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[Neuroscience] Re: Explaination of the direction of field potentials

r norman NotMyRealEmail at _comcast.net
Thu Jun 8 17:19:58 EST 2006

On 8 Jun 2006 15:06:57 -0700, "Bill" <connelly.bill at gmail.com> wrote:

>Matthew Kirkcaldie wrote:
>> It's positive ions entering the cell.  If you're near the dendrite, but
>> not in it, since dendrites are tiny, the charges are leaving the
>> electrode region to enter the dendrite, so the electrode region is
>> negative. If you're in the soma, the ions are entering the region around
>> the electrode, so it looks positive.
>> However I would love someone with a better answer to chime in.
>>          MK.
>So are you saying that the EPSP invading the soma is sensed by the
>extracellular electrode (even though there are 100s of mega-Ohm
>resistors between that voltage change and the electrode, i.e. the cell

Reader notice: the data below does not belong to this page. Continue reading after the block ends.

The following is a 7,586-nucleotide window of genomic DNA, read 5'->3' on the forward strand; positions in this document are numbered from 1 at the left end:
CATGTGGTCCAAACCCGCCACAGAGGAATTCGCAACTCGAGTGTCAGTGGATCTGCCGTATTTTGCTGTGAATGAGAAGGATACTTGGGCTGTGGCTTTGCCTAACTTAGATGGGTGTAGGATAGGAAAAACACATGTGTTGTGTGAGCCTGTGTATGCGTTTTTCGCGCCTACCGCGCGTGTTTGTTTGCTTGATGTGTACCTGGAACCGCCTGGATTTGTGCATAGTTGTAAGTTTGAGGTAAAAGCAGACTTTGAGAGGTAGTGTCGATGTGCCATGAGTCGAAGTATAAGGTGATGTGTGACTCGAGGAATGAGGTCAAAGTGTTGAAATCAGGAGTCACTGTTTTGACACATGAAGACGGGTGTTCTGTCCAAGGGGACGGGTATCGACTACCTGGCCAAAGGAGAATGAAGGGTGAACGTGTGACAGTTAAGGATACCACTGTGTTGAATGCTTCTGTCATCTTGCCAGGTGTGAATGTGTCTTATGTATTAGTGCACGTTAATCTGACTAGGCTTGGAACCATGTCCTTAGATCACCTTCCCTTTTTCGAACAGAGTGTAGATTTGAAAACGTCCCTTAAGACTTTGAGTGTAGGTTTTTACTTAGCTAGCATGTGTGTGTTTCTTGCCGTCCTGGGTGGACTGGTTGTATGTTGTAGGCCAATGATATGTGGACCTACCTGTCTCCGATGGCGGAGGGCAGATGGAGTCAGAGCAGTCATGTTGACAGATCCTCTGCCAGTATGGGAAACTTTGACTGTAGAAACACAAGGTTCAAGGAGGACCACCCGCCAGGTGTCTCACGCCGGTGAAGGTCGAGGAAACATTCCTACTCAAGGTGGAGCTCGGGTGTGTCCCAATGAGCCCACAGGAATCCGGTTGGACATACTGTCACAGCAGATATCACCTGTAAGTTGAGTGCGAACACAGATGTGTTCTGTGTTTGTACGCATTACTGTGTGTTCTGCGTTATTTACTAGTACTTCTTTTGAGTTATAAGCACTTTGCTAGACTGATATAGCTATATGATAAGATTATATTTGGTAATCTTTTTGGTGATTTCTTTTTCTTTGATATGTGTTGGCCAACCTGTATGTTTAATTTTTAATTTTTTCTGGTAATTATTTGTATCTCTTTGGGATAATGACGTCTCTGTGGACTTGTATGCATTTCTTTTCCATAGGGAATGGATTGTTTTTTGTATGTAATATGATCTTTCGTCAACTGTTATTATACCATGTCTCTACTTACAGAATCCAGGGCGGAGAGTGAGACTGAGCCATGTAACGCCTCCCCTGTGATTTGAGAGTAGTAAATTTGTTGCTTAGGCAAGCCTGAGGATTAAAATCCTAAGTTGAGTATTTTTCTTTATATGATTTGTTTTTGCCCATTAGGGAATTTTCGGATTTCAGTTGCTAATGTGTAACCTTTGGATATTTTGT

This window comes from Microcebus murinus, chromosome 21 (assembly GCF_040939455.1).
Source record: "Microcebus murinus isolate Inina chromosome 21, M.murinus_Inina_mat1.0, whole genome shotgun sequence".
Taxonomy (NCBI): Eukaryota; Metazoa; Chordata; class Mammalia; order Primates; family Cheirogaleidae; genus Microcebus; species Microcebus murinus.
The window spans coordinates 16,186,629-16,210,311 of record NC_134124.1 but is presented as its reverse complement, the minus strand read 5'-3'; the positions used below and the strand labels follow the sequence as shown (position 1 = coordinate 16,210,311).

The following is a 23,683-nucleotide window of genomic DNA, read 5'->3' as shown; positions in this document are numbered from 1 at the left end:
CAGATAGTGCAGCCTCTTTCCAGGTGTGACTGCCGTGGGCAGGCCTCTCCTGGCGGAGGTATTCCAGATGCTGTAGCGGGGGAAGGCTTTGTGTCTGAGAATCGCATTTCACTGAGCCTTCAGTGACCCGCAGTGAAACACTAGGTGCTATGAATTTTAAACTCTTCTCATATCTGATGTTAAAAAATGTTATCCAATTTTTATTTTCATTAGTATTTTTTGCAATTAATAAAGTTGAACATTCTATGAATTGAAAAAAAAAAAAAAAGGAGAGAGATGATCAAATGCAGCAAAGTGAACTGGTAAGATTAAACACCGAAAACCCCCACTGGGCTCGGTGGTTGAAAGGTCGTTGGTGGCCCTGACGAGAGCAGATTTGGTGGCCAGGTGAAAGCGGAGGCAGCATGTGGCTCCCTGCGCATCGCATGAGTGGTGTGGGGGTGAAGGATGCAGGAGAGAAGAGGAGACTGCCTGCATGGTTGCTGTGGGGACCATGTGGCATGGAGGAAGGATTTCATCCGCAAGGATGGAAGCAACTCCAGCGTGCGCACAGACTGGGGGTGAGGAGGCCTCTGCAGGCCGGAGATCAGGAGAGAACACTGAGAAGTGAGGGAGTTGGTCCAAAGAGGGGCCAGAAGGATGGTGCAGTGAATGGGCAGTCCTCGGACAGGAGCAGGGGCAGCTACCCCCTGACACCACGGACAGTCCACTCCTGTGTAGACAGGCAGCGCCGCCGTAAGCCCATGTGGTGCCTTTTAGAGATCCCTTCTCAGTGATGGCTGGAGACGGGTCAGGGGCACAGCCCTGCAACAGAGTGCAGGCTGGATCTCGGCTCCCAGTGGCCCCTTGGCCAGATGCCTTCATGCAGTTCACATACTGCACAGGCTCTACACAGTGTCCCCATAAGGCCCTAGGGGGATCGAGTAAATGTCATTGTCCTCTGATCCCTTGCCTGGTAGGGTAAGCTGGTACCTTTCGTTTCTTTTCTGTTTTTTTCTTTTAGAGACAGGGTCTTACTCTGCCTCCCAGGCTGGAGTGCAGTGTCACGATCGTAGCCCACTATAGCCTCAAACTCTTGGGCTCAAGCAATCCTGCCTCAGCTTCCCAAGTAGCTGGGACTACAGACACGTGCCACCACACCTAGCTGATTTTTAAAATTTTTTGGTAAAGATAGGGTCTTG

>membrane), or are you saying the extracellular electrode is sensing the
>leakage of current out of the cell (probably potassium efflux)?

Extracellular field electrodes really measure the current density in
their immediate vicinity.  The polarity of the potential depends on
the direction of current flow (with respect to the location of the
"indifferent" electrode or an equivalent ground volume.  You have to
know the specific geometric configuration of the cell and the
electrode to interpret the potentials.   Basically what you ordinarily
see is the difference between inward current across the membrane and
outward current.  Just what causes the current flow is another story
-- it can be an active response (opening membrane channels) right at
the electrode site or the completion of a local current flow due to an
active response at a more distant site.  You have to remember that
inward current at an active site is outward current at other

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